A fetal echocardiogram (fetal echo) uses sound waves to create pictures of an unborn baby's heart. This painless ultrasound exam shows the structure of the heart and how well it's
working. Doctors may order a fetal echo to look for any major problems with the developing baby's heart walls and valves, the blood vessels leading to and from the heart, and the
heart's pumping strength.
A fetal echocardiogram may be indicated for many reasons, including:
• a family history of heart problems
• the baby has a genetic disorder
• an abnormality is seen on routine obstetrical ultrasound during the pregnancy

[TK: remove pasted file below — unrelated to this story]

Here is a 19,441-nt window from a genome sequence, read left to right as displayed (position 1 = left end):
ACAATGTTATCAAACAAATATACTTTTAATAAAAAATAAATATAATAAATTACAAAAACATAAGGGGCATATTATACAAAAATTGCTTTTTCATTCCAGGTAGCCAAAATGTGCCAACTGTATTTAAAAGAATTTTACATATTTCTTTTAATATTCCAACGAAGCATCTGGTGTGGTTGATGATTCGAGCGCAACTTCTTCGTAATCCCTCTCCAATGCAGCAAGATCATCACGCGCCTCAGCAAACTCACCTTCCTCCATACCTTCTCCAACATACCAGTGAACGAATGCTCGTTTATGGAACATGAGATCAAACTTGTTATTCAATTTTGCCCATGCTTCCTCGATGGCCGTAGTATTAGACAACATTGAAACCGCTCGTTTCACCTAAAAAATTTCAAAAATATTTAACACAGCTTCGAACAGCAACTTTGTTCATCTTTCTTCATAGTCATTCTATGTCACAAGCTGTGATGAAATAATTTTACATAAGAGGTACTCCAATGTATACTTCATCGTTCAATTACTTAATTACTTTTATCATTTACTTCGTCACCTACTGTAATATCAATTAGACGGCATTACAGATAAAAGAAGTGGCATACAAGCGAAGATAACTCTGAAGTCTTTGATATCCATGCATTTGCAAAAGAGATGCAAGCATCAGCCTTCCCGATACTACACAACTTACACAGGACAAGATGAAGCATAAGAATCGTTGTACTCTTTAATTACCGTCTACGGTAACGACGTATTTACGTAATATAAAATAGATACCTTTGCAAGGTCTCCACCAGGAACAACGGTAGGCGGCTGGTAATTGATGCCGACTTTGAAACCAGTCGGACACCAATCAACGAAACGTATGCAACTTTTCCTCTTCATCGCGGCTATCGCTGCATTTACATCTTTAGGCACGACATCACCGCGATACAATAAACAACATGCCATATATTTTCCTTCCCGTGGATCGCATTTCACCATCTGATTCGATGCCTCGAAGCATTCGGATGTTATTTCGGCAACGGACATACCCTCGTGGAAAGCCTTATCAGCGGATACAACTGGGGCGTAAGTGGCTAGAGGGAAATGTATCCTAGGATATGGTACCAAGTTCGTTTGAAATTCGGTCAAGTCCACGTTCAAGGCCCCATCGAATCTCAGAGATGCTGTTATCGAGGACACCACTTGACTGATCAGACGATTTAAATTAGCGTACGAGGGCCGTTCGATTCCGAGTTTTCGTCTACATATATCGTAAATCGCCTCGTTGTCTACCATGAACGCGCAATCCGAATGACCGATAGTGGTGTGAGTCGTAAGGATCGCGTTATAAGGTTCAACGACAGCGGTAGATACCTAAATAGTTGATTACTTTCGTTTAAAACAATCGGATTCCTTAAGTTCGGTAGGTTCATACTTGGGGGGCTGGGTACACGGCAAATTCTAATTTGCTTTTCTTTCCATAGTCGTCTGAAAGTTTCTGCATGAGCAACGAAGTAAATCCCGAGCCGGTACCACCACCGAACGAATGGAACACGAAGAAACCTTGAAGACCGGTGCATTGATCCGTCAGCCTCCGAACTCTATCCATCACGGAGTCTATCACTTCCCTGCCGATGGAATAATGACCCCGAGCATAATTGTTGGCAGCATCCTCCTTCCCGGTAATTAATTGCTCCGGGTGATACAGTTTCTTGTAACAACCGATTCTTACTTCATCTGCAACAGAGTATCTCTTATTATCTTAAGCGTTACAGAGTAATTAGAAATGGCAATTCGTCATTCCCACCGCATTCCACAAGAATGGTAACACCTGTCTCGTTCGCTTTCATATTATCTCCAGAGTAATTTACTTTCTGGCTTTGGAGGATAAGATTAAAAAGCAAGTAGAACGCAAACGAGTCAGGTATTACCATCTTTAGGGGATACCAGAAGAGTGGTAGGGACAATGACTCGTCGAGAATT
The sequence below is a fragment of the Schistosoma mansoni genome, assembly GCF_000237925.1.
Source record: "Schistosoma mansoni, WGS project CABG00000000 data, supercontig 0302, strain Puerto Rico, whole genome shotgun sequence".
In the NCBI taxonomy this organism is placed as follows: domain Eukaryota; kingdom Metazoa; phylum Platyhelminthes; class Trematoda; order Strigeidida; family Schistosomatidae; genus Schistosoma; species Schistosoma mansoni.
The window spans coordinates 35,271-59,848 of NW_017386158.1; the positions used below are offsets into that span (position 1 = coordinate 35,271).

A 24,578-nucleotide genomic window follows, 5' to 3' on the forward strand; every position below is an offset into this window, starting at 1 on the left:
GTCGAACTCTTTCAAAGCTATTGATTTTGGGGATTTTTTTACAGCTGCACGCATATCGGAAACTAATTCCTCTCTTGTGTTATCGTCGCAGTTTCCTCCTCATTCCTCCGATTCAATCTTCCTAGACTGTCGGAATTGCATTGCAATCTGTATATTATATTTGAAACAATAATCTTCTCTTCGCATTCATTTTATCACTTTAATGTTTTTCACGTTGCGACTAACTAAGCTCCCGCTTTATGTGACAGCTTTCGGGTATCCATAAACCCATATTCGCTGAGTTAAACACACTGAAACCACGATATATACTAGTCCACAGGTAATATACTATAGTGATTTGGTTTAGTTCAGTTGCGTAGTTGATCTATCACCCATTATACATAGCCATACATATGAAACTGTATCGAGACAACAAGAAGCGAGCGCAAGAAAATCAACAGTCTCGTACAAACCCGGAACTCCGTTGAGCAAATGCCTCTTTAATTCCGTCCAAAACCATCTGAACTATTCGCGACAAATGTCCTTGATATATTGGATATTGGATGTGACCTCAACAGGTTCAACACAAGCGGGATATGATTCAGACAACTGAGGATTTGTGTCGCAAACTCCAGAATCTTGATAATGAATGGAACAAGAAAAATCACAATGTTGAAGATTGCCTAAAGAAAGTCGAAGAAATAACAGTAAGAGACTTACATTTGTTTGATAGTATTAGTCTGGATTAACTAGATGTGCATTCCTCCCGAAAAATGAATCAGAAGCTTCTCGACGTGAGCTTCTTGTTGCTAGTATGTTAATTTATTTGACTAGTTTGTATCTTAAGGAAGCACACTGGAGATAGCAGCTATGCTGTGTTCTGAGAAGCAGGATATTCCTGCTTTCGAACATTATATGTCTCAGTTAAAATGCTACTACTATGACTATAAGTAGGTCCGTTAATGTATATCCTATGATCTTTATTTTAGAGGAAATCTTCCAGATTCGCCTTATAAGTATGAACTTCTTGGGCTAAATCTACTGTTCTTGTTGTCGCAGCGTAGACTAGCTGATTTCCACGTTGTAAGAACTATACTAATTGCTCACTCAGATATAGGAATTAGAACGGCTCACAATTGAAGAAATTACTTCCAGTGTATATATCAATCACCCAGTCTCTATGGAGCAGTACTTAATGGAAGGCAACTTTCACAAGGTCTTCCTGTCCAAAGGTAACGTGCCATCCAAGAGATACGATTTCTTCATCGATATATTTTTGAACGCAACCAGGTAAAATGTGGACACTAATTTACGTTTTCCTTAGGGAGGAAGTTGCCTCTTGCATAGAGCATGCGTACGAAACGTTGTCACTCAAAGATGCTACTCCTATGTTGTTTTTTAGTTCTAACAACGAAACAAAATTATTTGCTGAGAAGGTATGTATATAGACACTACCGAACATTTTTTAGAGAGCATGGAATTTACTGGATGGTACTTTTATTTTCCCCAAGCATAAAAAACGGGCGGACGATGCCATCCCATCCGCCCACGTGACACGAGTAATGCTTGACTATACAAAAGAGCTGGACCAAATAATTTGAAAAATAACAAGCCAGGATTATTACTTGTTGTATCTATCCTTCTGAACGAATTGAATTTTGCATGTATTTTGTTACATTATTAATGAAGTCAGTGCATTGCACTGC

• the baby's heart could not be seen well on a routine obstetrical ultrasound
To prepare for a fetal echo you should be able to eat and drink normally beforehand. You do not need a full bladder before this test. However, we do ask that you do not put any lotions,
creams, or powders on your belly on the day of the exam.
A fetal echocardiogram is done in a darkened room, while you are lying down. Gel put on your belly helps sounds waves travel from the echo transducer to the baby's heart and back.
The exam is lengthy and can take anywhere between 30 minutes to 2 hours, depending on the position of the baby and the sonographer’s ability to see the heart structures.
In most cases, the doctor will review the fetal echo the same day and a finalized report will be sent to your doctor within 24 hours.